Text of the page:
How many users will take advantage of PayPal’s Crypto at Checkout feature? Skepticism is justified, given the track record of technology in commerce, says the executive editor of CoinDesk.
Hey, PayPal: 2013 called, he wants his narrative back.
This week, the global payments giant announced that it has started allowing users in the U.S. to pay for things online with cryptocurrency. “We think it’s a transition point where cryptocurrencies are no longer predominantly an asset class that you buy, hold or sell to become a legitimate source of financing to make transactions in the real world for millions of merchants,” said CEO Dan Schulman to Reuters.
Transitional is a suitable word to describe the situation, especially for those who use cryptography with PayPal. Since last fall, the company has allowed customers to buy or sell bitcoin (BTC, -0.33%), ether (ETH, + 5 , 35%) and some other currencies, but don’t do much more with them. Not even removing them from the platform, nor depositing the encryption they already had.
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Until now, the service was arguably just a way of betting on the prices of these assets. Which, to be fair, is probably the most popular use case for cryptography, at least among those privileged enough to not need it to carry out transactions.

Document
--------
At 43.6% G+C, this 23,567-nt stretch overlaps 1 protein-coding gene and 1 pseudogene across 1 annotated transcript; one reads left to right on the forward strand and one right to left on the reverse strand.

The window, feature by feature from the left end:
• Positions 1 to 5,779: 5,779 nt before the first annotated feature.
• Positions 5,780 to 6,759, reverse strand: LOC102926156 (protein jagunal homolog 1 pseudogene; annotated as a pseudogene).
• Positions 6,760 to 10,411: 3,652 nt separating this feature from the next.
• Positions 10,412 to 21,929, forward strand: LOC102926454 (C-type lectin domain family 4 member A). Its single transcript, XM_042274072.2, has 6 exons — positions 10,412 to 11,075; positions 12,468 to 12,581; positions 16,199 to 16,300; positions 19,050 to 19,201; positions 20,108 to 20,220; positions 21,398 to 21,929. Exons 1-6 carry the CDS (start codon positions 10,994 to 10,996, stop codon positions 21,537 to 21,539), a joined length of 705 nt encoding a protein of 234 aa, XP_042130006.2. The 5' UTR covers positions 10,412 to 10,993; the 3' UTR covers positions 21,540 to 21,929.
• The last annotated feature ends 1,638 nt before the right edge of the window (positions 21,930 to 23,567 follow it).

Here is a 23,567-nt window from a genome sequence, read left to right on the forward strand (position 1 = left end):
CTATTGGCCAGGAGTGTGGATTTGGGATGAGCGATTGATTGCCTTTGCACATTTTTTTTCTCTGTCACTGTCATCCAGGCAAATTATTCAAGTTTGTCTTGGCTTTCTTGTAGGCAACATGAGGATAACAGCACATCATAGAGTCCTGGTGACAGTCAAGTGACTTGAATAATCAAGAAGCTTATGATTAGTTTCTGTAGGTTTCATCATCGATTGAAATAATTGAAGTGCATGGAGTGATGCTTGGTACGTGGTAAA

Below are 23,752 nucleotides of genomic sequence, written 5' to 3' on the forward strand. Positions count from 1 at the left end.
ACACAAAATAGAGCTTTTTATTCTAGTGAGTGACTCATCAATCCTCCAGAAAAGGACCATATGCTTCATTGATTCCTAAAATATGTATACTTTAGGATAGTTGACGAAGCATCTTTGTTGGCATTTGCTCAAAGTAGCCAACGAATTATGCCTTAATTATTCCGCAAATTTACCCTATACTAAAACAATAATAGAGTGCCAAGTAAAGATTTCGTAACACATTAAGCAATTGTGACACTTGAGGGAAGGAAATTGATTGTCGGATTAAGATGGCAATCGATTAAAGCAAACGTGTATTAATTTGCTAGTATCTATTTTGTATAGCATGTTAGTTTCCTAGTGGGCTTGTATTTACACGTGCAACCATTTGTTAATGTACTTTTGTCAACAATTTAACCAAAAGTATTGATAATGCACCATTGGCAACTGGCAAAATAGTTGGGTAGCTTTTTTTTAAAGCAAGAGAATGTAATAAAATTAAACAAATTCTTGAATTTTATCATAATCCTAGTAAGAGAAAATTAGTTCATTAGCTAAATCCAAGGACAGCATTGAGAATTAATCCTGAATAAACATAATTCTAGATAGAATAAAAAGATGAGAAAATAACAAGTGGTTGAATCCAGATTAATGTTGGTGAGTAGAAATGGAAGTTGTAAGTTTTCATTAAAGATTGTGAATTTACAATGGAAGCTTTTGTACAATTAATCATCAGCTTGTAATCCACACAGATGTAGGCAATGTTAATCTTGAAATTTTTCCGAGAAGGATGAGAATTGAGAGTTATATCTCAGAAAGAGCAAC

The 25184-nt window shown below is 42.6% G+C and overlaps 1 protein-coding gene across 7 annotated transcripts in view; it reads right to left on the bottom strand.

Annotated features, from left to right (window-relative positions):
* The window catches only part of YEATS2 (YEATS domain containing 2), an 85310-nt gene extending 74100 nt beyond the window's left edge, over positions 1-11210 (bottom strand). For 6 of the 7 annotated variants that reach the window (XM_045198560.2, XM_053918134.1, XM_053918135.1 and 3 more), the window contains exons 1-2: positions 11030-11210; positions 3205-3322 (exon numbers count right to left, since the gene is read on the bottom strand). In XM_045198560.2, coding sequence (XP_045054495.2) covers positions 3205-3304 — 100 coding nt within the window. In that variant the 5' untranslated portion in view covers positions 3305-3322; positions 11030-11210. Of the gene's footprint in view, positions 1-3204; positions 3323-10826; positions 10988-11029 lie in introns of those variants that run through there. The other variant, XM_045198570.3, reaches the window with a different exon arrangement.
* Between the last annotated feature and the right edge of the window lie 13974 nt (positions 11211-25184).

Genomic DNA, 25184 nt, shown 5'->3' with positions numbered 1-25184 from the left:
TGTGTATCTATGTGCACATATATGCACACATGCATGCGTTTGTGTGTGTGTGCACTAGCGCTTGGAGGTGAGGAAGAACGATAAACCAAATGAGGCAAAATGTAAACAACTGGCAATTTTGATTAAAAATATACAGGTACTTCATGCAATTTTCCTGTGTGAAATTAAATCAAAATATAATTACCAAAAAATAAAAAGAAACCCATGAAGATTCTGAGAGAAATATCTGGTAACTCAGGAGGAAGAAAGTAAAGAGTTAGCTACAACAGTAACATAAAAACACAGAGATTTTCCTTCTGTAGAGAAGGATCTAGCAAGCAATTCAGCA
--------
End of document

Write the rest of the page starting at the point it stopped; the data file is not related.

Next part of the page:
You still can’t deposit or withdraw digital assets from PayPal, which detracts from the technology’s appeal as a way to put individuals back in control of their money in a world of unverified asset seizures and involuntary bank bailouts. But now you can at least use the service to buy things.
How many users will take advantage of the new feature? Despite Crypto Twitter’s usual hyperventilation, a minimum of skepticism is justified, given the long struggle of this technology to become a payment mechanism.
And I say this having believed (in the prehistoric days of 2013) that the payment use case would be a big part of bitcoin’s appeal.
The age of innocence
Even so, I had a point of doubt:
[A] 20-minute wait for Bitcoin confirmations is awkward for retail purchases in stores. Depending on the size of the purchase, a trader who accepts Bitcoin may be at risk if he allows the customer to leave before the transaction is confirmed. But, without a doubt, he is already taking that risk if he accepts credit cards, since from the merchant’s point of view the transaction is not actually made until the funds are placed in his account – which could be two or three days later in the card world.